Agroforestry Systems

, Volume 91, Issue 2, pp 345–361 | Cite as

Farmers’ perceptions of climate change impacts on ecosystem services delivery of parklands in southern Mali

  • Kapoury Sanogo
  • Joachim Binam
  • Jules Bayala
  • Grace B. Villamor
  • Antoine Kalinganire
  • Soro Dodiomon


Agroforestry parklands in the Sahel provide a number of ecosystem services that help farmers cope better with climate change effects and thus reducing their vulnerability. However, parklands are threatened due to the decline in densities of species that are sensitive to drought and that might compromise the delivery of the above mentioned ecosystem services to farmers. Therefore, data were collected by interviewing 400 smallholder farmers to elucidate farmers’ perceptions of climate change in southern Mali and potential consequences on the delivery of ecosystem services from the parklands. Descriptive statistics and multinomial logit model were used to analyse the data collected and identify the indictors as well as the determinants of farmers’ perception of climate change. The findings revealed increases in the frequency of strong wind, dust, drought, high temperatures and number of hot days as the main climate change-related indicators. Furthermore, an early cessation of the rainy season, frequent drought and wind were found to be the factors impeding a better delivery of the ecosystem services from the parklands. Early cessation of rains and frequent drought might affect the water availability which in turn affects the flowering and fruiting phases of the trees. The occurrence of strong wind causes the shedding of the flowers thus reducing the fruit production. Age, educational level, farm size and gender are key factors influencing farmer’s perception of climate change. The strategies adopted by these farmers to cope with climate shocks include use of improved drought-tolerant crop varieties, diversification of crops, off-farm activities and seasonal migration. Based on these findings, we therefore suggest the development of conducive environment that can help create agricultural related off-farm income earning activities that could protect active households from the impacts of climate change and variability.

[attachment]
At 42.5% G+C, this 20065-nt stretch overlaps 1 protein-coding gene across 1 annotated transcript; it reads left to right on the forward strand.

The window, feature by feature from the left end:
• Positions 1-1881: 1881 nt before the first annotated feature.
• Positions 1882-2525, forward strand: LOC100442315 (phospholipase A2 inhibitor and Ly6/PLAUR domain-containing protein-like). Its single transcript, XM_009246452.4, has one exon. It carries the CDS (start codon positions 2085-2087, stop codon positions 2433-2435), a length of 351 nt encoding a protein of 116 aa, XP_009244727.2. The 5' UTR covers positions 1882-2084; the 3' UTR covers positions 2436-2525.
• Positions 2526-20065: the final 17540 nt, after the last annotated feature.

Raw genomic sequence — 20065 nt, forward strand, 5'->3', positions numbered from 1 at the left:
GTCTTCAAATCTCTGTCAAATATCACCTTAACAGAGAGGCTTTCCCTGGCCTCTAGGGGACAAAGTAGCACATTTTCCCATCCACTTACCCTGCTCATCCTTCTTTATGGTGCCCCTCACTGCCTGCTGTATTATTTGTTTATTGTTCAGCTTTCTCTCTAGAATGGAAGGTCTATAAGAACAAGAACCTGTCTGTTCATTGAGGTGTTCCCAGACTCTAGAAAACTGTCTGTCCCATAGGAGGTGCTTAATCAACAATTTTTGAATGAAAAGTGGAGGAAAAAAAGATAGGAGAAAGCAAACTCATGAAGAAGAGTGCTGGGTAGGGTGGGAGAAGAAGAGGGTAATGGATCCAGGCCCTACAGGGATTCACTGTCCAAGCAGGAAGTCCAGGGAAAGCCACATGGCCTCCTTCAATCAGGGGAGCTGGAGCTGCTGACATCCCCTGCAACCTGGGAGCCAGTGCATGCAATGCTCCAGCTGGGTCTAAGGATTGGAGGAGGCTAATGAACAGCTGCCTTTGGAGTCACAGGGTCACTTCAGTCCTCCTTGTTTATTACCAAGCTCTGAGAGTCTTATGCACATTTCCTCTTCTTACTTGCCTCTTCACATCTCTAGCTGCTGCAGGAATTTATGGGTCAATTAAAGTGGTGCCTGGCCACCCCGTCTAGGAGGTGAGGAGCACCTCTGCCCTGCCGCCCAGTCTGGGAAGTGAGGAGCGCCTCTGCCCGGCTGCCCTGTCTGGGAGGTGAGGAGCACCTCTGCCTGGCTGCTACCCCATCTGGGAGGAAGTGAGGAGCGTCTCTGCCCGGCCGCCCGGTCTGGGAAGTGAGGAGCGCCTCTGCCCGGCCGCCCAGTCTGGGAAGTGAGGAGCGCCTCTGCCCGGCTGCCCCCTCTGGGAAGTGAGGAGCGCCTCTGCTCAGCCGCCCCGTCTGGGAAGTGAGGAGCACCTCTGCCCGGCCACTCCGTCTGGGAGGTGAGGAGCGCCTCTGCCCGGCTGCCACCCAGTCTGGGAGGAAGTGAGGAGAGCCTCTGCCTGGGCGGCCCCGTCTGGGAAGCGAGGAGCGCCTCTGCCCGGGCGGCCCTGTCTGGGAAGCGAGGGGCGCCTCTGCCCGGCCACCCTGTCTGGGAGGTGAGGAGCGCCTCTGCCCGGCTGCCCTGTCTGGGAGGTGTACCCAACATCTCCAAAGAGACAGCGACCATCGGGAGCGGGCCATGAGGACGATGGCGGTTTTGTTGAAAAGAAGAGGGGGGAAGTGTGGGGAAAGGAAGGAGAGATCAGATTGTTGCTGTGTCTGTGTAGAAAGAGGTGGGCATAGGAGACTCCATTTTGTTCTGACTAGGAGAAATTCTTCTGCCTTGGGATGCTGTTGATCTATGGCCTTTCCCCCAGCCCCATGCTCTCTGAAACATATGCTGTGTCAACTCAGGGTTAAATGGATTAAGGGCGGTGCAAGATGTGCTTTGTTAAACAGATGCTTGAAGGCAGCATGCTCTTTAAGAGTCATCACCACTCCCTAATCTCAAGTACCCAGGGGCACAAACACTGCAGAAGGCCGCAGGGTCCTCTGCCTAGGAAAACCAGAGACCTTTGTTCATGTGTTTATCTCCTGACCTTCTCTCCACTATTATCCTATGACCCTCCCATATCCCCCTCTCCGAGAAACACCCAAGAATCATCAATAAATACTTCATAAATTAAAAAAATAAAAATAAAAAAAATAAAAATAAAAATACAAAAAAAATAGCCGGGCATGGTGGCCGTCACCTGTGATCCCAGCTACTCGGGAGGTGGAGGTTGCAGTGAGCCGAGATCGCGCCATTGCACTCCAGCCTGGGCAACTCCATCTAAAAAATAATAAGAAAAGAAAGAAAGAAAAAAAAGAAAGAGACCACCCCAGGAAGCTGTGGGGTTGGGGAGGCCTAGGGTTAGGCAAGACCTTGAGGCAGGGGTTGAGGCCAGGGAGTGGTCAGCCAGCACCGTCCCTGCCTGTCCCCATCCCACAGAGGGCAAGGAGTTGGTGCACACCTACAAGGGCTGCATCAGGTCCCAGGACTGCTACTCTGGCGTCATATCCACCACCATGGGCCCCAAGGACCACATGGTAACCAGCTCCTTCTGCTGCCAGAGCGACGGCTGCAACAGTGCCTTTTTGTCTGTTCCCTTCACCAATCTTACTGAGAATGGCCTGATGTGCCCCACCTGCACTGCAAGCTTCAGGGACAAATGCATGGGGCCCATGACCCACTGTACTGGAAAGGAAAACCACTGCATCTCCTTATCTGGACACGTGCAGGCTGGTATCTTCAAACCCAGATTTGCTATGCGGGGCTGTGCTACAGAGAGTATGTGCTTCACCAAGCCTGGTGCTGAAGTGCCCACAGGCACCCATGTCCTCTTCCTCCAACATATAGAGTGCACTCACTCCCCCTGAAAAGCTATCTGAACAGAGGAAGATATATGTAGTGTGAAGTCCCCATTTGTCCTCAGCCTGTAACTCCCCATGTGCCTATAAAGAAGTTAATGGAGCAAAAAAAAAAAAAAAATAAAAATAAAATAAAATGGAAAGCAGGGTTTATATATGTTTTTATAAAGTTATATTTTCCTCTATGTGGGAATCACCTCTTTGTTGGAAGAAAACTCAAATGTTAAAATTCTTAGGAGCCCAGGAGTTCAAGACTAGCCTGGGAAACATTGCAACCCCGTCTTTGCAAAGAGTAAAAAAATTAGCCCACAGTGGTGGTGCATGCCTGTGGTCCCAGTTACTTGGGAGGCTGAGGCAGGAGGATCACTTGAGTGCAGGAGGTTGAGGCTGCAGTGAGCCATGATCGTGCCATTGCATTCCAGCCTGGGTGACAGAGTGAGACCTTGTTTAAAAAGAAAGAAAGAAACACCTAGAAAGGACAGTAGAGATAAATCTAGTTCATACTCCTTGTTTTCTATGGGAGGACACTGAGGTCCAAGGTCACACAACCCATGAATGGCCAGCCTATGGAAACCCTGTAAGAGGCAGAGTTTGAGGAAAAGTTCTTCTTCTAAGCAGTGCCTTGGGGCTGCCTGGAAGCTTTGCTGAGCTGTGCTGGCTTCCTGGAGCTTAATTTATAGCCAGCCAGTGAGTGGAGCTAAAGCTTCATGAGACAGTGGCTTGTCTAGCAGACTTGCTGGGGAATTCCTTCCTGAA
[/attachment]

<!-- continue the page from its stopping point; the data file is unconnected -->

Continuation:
Coping strategy Farming systems Livelihoods Sahel Vulnerability 



This research was financially supported by the West African Service Centre on Climate Change and Adapted land Use (WASCAL) Program, which is gratefully acknowledged. Through the internship, ICRAF has contributed through its programmes/projects and particularly through CRP7 and Africa RISING. We thank all farmers in the study area for their patience during the survey. We extend our thanks to the staff members of ICRAF-WCA/Sahel for their assistance and logistic support during the field work.

Compliance with ethical standards

Conflict of interest

The authors declare that they have no conflict of interest to report regarding this submission.

Human and animal rights

This research involved human participants.


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Copyright information

© Springer Science+Business Media Dordrecht 2016

Authors and Affiliations

  • Kapoury Sanogo
    • 1
    • 2
  • Joachim Binam
    • 2
  • Jules Bayala
    • 2
  • Grace B. Villamor
    • 3
  • Antoine Kalinganire
    • 2
  • Soro Dodiomon
    • 1
  1. 1.WASCAL Graduate Research Program on Climate Change and BiodiversityUniversité Felix Houphouët BoignyAbidjan 31Ivory Coast
  2. 2.World Agroforestry Centre (ICRAF), ICRAF-WCA/SahelBamakoMali
  3. 3.Department of Ecology and Natural Resources Management, Centre for Development Research (ZEF)University of BonnBonnGermany

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